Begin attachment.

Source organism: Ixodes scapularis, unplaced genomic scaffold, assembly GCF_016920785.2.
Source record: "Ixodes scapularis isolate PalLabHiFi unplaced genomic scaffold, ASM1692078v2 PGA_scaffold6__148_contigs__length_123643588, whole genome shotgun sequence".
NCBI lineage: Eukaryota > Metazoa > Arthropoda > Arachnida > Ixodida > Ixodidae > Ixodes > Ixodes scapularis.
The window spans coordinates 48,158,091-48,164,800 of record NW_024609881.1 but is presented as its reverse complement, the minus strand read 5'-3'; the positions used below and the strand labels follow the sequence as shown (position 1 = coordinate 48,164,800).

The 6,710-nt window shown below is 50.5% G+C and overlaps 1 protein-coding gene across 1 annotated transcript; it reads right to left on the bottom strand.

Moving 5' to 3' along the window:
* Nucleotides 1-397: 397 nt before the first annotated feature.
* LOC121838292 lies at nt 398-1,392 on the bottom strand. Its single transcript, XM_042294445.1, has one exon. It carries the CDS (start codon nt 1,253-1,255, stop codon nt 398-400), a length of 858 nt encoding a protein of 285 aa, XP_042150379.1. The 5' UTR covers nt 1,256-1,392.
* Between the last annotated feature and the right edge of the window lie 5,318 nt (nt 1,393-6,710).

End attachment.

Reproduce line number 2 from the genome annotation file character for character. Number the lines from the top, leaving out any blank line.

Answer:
Source record: "Ixodes scapularis isolate PalLabHiFi unplaced genomic scaffold, ASM1692078v2 PGA_scaffold6__148_contigs__length_123643588, whole genome shotgun sequence".